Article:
Ben Simmons is about to face the biggest test of his young, prolific and record-breaking career.
Will he rise or fall?
Critics of the young Australian have the knives out and the blades will be the sharpest in his adopted home city of Philadelphia if the 76ers are swept out of the playoffs by the Boston Celtics on Monday (Tuesday AEST).
Philly's fervid fans fell in love with the 21-year-old during the regular season as he clocked up comparisons with Magic Johnson and Oscar Robertson and in the first-round playoffs when he led the 76ers to a series win over the Miami Heat.
The sentiment is turning in a city that just watched the Philadelphia Eagles win the NFL's Super Bowl and Villanova University claim the NCAA men's basketball championship.
"Ben Simmons' recklessness and overconfidence cost the Sixers in Game 3," the headline in Sunday's Philadelphia Inquirer blared.
After three successive losses to the Boston Celtics and the 76ers' being on the brink of elimination, Simmons is now being ripped for ... rookie mistakes.
Simmons has been so good in his first year in the NBA he is judged as if he was a veteran All-Star, not a rookie.
In Thursday's game-two loss in Boston he went AWOL and had just one point.
Early in Saturday's game three overtime loss in Philadelphia Simmons was playing well, but with the game and the 76ers' season on the line, he made late blunders that cost his team the victory.
The mastermind of Boston's impressive 3-0 series lead is the Celtics' 41-year-old head coach Brad Stevens.
Stevens' tough crew of underrated Celtics players, including Australian centre Aron Baynes, have perfectly followed Stevens' game plan.
They exposed the few weaknesses Simmons has been able to hide with his 208cm tall frame and freakish athleticism.
Simmons is a pass first player who, if given space to shoot outside the key, does not have the confidence to take the open shot.
His passing is so good he will find open players through the smallest gaps.
Simmons is so fast, if there is a route to the basket he will cut through defences for a dunk or layup.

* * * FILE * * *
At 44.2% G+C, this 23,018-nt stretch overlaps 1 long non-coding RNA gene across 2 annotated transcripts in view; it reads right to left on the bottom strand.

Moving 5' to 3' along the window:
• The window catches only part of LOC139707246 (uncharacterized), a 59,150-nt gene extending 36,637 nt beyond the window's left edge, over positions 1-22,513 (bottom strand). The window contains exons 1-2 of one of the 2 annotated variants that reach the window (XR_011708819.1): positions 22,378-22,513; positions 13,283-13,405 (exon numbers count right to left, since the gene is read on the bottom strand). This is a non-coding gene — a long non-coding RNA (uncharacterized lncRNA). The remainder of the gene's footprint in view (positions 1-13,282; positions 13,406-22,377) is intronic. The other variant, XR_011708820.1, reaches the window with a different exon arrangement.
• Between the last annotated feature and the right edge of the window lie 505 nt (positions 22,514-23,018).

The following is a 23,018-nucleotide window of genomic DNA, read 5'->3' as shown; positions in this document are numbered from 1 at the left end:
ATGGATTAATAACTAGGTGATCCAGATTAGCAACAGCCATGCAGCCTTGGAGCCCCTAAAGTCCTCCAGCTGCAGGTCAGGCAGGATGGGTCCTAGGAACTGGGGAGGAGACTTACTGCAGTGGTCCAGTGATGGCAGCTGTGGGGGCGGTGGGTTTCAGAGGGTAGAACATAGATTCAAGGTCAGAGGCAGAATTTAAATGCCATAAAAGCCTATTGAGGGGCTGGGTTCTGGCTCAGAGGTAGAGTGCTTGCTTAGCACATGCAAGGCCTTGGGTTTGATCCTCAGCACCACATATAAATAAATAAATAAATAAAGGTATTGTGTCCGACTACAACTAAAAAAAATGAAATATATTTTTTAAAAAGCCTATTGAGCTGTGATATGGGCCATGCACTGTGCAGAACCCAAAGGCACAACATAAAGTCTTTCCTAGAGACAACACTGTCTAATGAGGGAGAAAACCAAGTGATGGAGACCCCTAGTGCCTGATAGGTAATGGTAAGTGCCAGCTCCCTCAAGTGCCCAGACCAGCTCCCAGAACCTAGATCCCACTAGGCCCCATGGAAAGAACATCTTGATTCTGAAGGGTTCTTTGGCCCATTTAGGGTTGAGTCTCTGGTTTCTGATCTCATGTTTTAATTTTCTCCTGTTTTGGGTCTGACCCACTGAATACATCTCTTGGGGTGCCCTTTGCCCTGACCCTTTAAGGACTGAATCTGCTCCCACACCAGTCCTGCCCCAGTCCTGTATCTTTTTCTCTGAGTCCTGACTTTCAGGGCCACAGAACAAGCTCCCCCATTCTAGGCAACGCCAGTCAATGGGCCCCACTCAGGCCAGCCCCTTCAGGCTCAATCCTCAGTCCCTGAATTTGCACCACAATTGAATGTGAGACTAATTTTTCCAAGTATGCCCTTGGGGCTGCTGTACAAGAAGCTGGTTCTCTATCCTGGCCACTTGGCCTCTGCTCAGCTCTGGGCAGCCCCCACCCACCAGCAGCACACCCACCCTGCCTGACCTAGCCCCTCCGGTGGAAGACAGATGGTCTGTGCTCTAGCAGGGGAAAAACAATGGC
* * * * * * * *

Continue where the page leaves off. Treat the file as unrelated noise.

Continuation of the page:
Boston have shut down Simmons' passing opportunities and pathways to the basket, dared him to shoot and he has remained reluctant to.
Stevens and his team of brutes have infiltrated Simmons' mind.
It was on display when, in game three, Simmons saw a free lane to the basket, went up for a massive uncontested dunk and missed.
The Inquirer compared Simmons to Icarus, the cocky son in Greek mythology who flew too close to the sun despite his father's warnings.
Simmons has not lacked hubris.
He has been described as aloof, arrogant and overconfident.
Simmons wears invisible armour in press interviews.
He rarely opens up to the press and tends to offer cliches in short answers that appear aimed to end interviews as quickly as possible.
If Simmons loses the Rookie of the Year Award to the Utah Jazz's Donovan Mitchell next month it could be the Australian's cool demeanour with the press that costs him as much as the controversy about his 2016/17 season off with injury.
The award is decided by a panel of US and Canadian sportswriters.
Simmons, interestingly, showed some vulnerability in his post game interview after Saturday's game three loss.
"I have a lot of growing to do," Simmons said.
Game four will provide great insight into who Simmons is, and the type of player we can expect in the future.
The Australian will have his home crowd behind him and will be alongside team-mates desperate to survive.
Boston will again try to rock his confidence.
How will Simmons react?